Large companies face 6% increase in 2017 employee healthcare costs: 7 key findings

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A majority of big employers will see a 6 percent increase in employee premium costs next year, fueled by rising pharmacy and healthcare expenses, a National Business Group on Health annual survey found.

"Controlling health benefits costs remains a high priority for large employers," Brian Marcotte, president and CEO of the National Business Group on Health, said. "While employers have been able to keep increases in check for the past few years, costs are still running at more than twice the rate of inflation and general wage increases, thereby threatening affordability."

National Business Group's survey results are based on responses from 133 large U.S. companies offering insurance to more than 15 million Americans.

Here are seven key findings from the survey:

1. Thirty-one percent of respondents said specialty pharmacy represented their highest healthcare cost. In comparison, 6 percent of respondents to the 2014 annual survey cited pharmacy as their highest healthcare cost.

2. In general, 80 percent of employers said pharmacy was one of their top three highest expenses, followed by cost claimants (73 percent) and specific diseases and conditions (61 percent).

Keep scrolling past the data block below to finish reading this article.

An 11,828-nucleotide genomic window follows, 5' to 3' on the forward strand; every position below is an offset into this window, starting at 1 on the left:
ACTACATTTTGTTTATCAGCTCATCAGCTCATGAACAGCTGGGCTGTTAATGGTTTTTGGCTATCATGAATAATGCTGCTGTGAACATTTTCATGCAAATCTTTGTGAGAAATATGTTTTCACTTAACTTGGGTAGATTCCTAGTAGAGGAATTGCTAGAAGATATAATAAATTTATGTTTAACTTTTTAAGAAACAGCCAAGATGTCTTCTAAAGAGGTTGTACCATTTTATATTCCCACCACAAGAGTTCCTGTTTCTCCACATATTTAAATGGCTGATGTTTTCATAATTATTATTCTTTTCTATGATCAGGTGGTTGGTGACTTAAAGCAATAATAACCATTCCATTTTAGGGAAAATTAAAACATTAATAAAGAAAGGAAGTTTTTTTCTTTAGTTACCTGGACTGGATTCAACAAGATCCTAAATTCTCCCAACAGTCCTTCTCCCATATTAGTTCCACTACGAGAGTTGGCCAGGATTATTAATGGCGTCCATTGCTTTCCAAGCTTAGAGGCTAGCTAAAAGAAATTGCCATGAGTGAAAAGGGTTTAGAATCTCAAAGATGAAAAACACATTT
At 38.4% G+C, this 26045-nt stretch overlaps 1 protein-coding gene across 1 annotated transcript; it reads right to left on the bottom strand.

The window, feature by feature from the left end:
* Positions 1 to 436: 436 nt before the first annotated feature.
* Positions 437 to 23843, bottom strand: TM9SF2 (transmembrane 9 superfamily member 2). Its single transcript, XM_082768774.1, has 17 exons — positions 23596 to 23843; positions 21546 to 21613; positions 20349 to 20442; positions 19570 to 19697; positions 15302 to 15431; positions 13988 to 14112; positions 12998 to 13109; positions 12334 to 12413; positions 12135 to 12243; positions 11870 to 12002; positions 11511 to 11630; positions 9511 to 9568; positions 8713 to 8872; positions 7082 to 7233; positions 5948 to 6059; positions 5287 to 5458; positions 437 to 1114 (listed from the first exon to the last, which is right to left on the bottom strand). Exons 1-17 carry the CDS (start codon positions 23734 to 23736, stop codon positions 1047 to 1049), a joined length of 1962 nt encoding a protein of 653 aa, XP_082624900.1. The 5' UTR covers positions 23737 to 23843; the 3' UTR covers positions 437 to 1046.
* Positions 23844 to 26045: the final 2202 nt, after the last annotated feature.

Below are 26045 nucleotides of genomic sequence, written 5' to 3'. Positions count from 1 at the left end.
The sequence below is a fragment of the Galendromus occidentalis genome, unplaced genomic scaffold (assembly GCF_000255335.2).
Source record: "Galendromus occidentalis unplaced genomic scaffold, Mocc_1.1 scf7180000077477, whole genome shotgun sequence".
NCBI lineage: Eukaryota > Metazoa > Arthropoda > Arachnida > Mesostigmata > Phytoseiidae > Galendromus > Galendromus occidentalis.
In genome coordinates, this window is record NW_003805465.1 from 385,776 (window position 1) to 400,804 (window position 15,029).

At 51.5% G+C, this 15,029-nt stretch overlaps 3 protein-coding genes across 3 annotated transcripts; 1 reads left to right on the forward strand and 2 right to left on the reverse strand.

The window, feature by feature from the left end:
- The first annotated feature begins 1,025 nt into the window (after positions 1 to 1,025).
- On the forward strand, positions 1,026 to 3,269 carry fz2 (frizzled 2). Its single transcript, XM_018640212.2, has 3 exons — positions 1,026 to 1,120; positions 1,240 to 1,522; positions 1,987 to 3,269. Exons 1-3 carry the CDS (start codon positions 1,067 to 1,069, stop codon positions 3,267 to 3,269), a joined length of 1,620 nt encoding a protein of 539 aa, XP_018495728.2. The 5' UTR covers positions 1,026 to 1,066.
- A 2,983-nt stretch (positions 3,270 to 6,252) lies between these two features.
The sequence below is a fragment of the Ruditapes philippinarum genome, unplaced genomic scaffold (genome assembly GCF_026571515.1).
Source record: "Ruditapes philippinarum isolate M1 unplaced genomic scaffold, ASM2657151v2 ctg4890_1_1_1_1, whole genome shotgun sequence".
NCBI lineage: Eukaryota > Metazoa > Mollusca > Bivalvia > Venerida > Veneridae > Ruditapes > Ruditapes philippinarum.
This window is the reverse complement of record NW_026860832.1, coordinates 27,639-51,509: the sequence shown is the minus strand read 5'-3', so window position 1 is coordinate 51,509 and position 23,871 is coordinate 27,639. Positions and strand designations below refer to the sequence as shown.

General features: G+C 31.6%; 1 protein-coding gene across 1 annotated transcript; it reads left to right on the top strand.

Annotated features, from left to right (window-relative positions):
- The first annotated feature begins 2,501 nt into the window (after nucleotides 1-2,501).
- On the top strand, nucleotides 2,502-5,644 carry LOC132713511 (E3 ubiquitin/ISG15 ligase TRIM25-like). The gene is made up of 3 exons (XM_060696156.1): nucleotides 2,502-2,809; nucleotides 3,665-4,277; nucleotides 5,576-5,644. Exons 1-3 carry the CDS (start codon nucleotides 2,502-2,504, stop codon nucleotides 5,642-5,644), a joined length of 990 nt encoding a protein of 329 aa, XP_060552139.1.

3. Next year, 90 percent of employers will offer telehealth services to employees in states where it is permitted, a jump from 70 percent this year.

4. Eighty-four percent of employers will offer high-deductible health plans next year, a slight bump from 83 percent this year. Thirty-five percent of employers will only offer HDHPs next year, up from 33 percent this year.

5. In 2017, one-third of employers will have surcharges for spouses who can gain coverage through their own employer, which is about the same as this year.

6. Eighty percent of respondents plan to offer their employees nurse coaching for care management and 72 percent will offer nurse coaching for lifestyle management.

7. Sixty-five percent of employers surveyed will give employees self-service tools to help them make their own healthcare decisions.

More articles about payer issues:
Judge sets Anthem-Cigna trial date, says ruling unlikely in 2016
Thousands of Kansas state employees face between 9% and 30% premium hikes
Medical University Hospital sues BlueCross BlueShield of SC for alleged nonpayment

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